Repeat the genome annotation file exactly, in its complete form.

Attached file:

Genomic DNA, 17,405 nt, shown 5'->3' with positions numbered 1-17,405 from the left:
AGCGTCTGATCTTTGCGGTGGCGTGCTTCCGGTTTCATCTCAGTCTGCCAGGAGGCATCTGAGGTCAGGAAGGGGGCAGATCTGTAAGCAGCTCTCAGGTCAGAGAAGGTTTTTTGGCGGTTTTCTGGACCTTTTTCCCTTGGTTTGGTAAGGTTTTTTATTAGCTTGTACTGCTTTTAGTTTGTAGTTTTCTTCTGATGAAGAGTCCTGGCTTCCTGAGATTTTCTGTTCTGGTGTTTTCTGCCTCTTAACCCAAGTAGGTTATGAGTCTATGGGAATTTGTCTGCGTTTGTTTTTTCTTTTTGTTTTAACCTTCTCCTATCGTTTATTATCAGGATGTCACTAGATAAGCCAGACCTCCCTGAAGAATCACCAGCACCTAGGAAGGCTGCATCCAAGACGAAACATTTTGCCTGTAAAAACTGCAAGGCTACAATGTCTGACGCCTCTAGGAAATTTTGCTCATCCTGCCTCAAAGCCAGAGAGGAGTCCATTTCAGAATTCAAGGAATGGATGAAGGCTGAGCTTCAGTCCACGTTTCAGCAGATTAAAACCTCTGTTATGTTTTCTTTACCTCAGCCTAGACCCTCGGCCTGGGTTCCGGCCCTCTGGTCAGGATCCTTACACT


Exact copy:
Genomic DNA, 17,405 nt, shown 5'->3' with positions numbered 1-17,405 from the left:
AGCGTCTGATCTTTGCGGTGGCGTGCTTCCGGTTTCATCTCAGTCTGCCAGGAGGCATCTGAGGTCAGGAAGGGGGCAGATCTGTAAGCAGCTCTCAGGTCAGAGAAGGTTTTTTGGCGGTTTTCTGGACCTTTTTCCCTTGGTTTGGTAAGGTTTTTTATTAGCTTGTACTGCTTTTAGTTTGTAGTTTTCTTCTGATGAAGAGTCCTGGCTTCCTGAGATTTTCTGTTCTGGTGTTTTCTGCCTCTTAACCCAAGTAGGTTATGAGTCTATGGGAATTTGTCTGCGTTTGTTTTTTCTTTTTGTTTTAACCTTCTCCTATCGTTTATTATCAGGATGTCACTAGATAAGCCAGACCTCCCTGAAGAATCACCAGCACCTAGGAAGGCTGCATCCAAGACGAAACATTTTGCCTGTAAAAACTGCAAGGCTACAATGTCTGACGCCTCTAGGAAATTTTGCTCATCCTGCCTCAAAGCCAGAGAGGAGTCCATTTCAGAATTCAAGGAATGGATGAAGGCTGAGCTTCAGTCCACGTTTCAGCAGATTAAAACCTCTGTTATGTTTTCTTTACCTCAGCCTAGACCCTCGGCCTGGGTTCCGGCCCTCTGGTCAGGATCCTTACACT